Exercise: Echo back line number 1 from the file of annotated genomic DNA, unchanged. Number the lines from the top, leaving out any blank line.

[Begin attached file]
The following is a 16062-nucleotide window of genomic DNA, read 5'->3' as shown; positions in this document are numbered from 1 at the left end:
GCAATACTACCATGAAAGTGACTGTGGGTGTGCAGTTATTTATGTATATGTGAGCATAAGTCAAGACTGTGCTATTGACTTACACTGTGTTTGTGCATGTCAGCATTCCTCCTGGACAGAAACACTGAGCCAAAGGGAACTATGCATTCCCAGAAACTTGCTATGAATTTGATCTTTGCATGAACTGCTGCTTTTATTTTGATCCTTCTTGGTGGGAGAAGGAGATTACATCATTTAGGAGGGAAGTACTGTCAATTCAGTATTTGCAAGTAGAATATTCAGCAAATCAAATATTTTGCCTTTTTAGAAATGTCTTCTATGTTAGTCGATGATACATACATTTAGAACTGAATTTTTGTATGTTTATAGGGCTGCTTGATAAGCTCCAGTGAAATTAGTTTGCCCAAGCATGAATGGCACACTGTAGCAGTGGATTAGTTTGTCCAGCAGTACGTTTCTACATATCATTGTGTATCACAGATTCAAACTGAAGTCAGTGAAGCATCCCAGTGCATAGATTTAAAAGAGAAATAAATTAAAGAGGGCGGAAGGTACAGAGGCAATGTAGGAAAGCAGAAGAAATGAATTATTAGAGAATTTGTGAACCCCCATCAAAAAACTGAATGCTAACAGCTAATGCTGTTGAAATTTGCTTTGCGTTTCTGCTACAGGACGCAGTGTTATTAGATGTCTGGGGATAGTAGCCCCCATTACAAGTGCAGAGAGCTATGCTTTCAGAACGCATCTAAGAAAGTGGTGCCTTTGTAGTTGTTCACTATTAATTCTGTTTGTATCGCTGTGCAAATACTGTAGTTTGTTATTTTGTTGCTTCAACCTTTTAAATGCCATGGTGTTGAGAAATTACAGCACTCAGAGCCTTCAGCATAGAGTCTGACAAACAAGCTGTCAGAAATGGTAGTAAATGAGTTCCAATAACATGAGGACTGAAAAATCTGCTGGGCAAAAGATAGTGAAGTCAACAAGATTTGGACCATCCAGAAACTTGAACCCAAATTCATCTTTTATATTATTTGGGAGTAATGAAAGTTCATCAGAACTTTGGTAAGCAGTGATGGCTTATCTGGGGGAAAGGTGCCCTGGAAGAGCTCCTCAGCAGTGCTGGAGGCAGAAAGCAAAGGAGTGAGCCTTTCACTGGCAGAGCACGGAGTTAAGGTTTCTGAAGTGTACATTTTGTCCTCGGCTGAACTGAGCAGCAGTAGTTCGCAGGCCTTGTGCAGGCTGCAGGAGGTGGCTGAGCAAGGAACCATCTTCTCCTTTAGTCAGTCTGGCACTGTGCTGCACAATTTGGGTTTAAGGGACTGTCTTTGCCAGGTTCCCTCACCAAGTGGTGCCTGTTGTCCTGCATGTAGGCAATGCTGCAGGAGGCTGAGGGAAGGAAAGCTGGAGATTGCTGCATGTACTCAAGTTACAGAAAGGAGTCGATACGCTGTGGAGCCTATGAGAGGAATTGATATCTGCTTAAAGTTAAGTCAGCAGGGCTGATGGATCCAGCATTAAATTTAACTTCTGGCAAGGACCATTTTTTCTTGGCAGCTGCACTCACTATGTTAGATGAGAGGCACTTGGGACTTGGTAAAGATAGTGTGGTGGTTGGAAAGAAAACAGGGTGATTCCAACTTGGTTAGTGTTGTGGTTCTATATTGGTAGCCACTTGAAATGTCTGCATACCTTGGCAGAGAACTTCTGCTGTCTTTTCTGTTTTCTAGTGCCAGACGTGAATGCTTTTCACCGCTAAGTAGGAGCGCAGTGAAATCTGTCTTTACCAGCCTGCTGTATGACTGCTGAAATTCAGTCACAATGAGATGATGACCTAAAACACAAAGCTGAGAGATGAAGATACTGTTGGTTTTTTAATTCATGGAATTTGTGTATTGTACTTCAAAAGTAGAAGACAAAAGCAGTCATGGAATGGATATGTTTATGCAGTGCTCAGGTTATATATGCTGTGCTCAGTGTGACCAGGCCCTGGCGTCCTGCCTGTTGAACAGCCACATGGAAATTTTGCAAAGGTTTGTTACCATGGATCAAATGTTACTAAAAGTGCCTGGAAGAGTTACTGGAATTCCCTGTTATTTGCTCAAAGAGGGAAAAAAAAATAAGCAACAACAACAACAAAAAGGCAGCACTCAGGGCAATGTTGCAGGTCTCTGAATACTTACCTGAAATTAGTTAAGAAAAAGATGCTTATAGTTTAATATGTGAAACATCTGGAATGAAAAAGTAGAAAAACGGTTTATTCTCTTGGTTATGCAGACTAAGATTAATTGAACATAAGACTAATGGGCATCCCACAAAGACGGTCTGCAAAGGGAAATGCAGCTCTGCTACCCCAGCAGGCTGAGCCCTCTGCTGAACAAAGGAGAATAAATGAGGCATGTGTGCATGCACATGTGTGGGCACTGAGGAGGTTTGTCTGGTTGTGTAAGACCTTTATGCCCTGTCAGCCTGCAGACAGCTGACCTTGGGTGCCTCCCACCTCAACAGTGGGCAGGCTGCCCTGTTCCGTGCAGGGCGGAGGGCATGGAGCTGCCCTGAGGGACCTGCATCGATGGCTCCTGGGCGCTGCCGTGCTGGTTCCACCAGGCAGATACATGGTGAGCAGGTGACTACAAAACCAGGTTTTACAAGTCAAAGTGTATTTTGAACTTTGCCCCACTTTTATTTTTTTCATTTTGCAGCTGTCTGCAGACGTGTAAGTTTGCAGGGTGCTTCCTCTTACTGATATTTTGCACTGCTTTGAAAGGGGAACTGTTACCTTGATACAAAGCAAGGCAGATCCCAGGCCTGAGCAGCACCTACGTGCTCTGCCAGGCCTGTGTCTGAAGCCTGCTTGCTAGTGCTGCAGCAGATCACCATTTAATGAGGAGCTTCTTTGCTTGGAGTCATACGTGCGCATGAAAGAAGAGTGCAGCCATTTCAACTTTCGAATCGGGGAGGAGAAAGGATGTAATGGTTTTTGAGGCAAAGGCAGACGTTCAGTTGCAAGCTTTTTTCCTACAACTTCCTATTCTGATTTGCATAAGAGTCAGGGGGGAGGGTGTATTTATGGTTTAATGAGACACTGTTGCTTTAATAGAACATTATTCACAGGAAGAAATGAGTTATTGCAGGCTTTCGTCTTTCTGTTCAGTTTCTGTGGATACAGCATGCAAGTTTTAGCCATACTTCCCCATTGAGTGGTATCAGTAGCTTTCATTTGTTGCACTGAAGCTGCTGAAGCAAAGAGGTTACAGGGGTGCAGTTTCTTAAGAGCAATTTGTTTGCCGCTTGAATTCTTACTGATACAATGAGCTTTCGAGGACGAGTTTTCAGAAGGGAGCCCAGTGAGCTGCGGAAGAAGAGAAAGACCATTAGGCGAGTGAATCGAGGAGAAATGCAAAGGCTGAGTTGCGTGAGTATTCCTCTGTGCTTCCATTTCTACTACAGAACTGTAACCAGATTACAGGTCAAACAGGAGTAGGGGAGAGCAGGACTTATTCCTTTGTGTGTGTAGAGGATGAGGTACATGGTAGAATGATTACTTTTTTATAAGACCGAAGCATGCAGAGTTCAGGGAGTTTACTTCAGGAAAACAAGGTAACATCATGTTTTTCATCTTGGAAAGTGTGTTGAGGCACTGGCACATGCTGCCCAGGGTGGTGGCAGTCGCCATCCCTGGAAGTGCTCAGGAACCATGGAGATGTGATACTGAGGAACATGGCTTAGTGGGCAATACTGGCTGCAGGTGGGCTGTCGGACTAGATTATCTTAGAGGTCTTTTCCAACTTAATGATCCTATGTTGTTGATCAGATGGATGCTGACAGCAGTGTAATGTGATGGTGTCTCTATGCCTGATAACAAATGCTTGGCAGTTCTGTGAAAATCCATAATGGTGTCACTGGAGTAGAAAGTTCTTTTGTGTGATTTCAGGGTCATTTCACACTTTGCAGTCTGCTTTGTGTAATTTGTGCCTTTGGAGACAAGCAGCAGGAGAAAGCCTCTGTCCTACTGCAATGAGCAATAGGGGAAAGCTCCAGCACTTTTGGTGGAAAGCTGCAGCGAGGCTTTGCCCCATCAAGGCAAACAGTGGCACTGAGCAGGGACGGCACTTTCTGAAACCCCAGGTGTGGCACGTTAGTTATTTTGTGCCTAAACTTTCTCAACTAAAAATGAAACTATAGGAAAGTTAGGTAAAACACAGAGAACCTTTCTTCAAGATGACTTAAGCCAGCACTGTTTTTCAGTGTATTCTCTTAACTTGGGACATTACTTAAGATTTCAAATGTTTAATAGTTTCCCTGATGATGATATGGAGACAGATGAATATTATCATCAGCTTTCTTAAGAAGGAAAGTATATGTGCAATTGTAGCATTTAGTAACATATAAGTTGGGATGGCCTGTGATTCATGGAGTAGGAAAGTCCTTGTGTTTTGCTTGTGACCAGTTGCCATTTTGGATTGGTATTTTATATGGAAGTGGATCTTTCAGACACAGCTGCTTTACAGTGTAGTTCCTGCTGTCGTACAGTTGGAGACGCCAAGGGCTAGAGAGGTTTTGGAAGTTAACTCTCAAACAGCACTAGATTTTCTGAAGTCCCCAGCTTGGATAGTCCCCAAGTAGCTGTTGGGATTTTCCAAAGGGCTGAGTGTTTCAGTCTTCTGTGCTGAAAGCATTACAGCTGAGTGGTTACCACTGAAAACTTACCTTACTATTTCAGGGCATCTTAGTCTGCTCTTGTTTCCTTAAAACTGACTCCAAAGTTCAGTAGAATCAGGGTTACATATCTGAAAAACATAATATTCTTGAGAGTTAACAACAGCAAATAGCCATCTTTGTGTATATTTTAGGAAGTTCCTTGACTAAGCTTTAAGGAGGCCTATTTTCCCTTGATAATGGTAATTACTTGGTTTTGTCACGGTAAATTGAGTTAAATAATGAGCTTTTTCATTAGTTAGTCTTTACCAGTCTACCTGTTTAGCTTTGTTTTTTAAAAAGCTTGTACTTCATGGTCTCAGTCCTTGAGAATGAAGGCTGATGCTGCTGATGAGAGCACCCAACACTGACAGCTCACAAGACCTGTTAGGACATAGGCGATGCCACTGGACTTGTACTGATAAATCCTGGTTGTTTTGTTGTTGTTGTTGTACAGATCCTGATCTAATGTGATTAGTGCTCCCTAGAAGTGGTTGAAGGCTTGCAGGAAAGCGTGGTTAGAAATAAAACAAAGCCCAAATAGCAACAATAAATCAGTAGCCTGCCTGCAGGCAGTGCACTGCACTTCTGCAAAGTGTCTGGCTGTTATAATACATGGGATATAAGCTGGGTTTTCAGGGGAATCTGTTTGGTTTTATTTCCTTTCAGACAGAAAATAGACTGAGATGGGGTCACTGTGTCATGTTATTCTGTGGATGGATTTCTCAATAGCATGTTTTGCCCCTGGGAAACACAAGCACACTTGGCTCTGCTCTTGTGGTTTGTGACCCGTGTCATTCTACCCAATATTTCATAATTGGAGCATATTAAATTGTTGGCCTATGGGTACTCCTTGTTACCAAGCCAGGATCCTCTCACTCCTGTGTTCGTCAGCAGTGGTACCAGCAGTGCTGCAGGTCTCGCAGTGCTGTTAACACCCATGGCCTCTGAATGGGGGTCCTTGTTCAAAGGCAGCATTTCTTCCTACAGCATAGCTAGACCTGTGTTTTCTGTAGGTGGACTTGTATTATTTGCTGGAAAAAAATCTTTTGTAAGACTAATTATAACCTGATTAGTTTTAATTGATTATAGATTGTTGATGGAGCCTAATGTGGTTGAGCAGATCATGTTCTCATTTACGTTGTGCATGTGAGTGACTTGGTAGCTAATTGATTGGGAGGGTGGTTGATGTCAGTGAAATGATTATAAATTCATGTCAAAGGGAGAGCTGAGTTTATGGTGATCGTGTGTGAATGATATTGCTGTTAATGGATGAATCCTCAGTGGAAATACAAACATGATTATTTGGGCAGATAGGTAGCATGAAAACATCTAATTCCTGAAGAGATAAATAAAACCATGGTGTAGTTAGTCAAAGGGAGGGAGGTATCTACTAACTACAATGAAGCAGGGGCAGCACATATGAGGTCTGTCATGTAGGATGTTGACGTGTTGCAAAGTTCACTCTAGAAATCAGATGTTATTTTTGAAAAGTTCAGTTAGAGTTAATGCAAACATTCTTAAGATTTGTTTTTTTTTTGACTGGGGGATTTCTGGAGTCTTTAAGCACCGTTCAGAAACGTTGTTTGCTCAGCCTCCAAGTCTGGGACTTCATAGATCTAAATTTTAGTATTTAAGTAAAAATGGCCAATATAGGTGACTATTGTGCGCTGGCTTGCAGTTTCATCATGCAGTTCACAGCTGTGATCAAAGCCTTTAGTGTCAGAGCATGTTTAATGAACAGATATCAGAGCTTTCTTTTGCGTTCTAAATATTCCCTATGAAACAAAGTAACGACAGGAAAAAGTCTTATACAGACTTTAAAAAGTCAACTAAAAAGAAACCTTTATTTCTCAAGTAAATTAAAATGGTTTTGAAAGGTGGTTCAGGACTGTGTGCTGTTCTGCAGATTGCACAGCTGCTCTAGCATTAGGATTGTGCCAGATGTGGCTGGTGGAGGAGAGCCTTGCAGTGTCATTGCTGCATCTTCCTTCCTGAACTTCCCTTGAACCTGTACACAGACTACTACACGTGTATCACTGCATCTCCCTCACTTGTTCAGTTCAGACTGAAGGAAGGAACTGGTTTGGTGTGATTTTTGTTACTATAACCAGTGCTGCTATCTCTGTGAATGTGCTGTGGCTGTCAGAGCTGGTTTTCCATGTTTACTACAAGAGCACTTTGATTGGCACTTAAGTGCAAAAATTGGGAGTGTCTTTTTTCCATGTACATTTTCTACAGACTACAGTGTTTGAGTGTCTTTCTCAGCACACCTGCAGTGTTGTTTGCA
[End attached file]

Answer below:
The following is a 16062-nucleotide window of genomic DNA, read 5'->3' as shown; positions in this document are numbered from 1 at the left end: